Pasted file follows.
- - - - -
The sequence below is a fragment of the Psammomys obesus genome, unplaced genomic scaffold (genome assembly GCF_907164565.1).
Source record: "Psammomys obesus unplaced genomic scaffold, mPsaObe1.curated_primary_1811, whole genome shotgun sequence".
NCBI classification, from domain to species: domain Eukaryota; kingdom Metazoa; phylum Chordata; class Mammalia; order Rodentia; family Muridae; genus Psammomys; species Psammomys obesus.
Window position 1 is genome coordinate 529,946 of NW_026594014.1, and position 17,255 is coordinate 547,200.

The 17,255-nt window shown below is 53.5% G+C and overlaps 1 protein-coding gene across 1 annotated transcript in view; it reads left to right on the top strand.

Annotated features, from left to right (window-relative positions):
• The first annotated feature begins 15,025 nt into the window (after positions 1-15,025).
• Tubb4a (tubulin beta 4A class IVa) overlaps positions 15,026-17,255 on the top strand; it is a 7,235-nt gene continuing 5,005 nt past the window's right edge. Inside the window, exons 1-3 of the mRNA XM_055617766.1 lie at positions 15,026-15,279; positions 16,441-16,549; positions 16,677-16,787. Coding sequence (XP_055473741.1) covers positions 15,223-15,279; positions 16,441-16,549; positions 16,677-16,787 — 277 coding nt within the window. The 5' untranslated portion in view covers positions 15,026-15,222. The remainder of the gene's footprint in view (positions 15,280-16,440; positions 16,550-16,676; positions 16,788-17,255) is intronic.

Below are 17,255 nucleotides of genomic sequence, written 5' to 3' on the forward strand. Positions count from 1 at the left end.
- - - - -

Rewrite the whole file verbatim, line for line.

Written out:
The sequence below is a fragment of the Psammomys obesus genome, unplaced genomic scaffold (genome assembly GCF_907164565.1).
Source record: "Psammomys obesus unplaced genomic scaffold, mPsaObe1.curated_primary_1811, whole genome shotgun sequence".
NCBI classification, from domain to species: domain Eukaryota; kingdom Metazoa; phylum Chordata; class Mammalia; order Rodentia; family Muridae; genus Psammomys; species Psammomys obesus.
Window position 1 is genome coordinate 529,946 of NW_026594014.1, and position 17,255 is coordinate 547,200.

The 17,255-nt window shown below is 53.5% G+C and overlaps 1 protein-coding gene across 1 annotated transcript in view; it reads left to right on the top strand.

Annotated features, from left to right (window-relative positions):
• The first annotated feature begins 15,025 nt into the window (after positions 1-15,025).
• Tubb4a (tubulin beta 4A class IVa) overlaps positions 15,026-17,255 on the top strand; it is a 7,235-nt gene continuing 5,005 nt past the window's right edge. Inside the window, exons 1-3 of the mRNA XM_055617766.1 lie at positions 15,026-15,279; positions 16,441-16,549; positions 16,677-16,787. Coding sequence (XP_055473741.1) covers positions 15,223-15,279; positions 16,441-16,549; positions 16,677-16,787 — 277 coding nt within the window. The 5' untranslated portion in view covers positions 15,026-15,222. The remainder of the gene's footprint in view (positions 15,280-16,440; positions 16,550-16,676; positions 16,788-17,255) is intronic.

Below are 17,255 nucleotides of genomic sequence, written 5' to 3' on the forward strand. Positions count from 1 at the left end.